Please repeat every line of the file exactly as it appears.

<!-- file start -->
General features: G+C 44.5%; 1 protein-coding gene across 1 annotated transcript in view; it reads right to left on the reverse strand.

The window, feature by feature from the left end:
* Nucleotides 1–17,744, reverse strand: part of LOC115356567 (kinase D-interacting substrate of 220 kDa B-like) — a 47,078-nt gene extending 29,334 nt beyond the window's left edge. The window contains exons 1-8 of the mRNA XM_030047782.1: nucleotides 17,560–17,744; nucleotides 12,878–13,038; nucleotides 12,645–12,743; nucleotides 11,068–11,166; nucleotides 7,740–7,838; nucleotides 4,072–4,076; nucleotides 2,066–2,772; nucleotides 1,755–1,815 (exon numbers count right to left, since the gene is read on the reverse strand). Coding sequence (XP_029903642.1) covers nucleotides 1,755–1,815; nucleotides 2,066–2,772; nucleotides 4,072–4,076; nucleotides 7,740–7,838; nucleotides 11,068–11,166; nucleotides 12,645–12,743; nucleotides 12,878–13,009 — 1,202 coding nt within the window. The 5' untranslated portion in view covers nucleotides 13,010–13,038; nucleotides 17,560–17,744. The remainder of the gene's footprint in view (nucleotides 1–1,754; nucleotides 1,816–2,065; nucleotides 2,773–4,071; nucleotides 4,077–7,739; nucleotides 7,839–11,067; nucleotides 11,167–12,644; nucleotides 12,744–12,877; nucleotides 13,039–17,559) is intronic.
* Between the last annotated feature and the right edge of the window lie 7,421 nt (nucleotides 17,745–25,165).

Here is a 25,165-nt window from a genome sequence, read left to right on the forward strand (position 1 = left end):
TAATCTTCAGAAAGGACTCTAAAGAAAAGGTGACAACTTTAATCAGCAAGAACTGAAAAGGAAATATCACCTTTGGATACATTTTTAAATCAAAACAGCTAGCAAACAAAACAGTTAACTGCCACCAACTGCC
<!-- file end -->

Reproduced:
General features: G+C 44.5%; 1 protein-coding gene across 1 annotated transcript in view; it reads right to left on the reverse strand.

The window, feature by feature from the left end:
* Nucleotides 1–17,744, reverse strand: part of LOC115356567 (kinase D-interacting substrate of 220 kDa B-like) — a 47,078-nt gene extending 29,334 nt beyond the window's left edge. The window contains exons 1-8 of the mRNA XM_030047782.1: nucleotides 17,560–17,744; nucleotides 12,878–13,038; nucleotides 12,645–12,743; nucleotides 11,068–11,166; nucleotides 7,740–7,838; nucleotides 4,072–4,076; nucleotides 2,066–2,772; nucleotides 1,755–1,815 (exon numbers count right to left, since the gene is read on the reverse strand). Coding sequence (XP_029903642.1) covers nucleotides 1,755–1,815; nucleotides 2,066–2,772; nucleotides 4,072–4,076; nucleotides 7,740–7,838; nucleotides 11,068–11,166; nucleotides 12,645–12,743; nucleotides 12,878–13,009 — 1,202 coding nt within the window. The 5' untranslated portion in view covers nucleotides 13,010–13,038; nucleotides 17,560–17,744. The remainder of the gene's footprint in view (nucleotides 1–1,754; nucleotides 1,816–2,065; nucleotides 2,773–4,071; nucleotides 4,077–7,739; nucleotides 7,839–11,067; nucleotides 11,167–12,644; nucleotides 12,744–12,877; nucleotides 13,039–17,559) is intronic.
* Between the last annotated feature and the right edge of the window lie 7,421 nt (nucleotides 17,745–25,165).

Here is a 25,165-nt window from a genome sequence, read left to right on the forward strand (position 1 = left end):
TAATCTTCAGAAAGGACTCTAAAGAAAAGGTGACAACTTTAATCAGCAAGAACTGAAAAGGAAATATCACCTTTGGATACATTTTTAAATCAAAACAGCTAGCAAACAAAACAGTTAACTGCCACCAACTGCC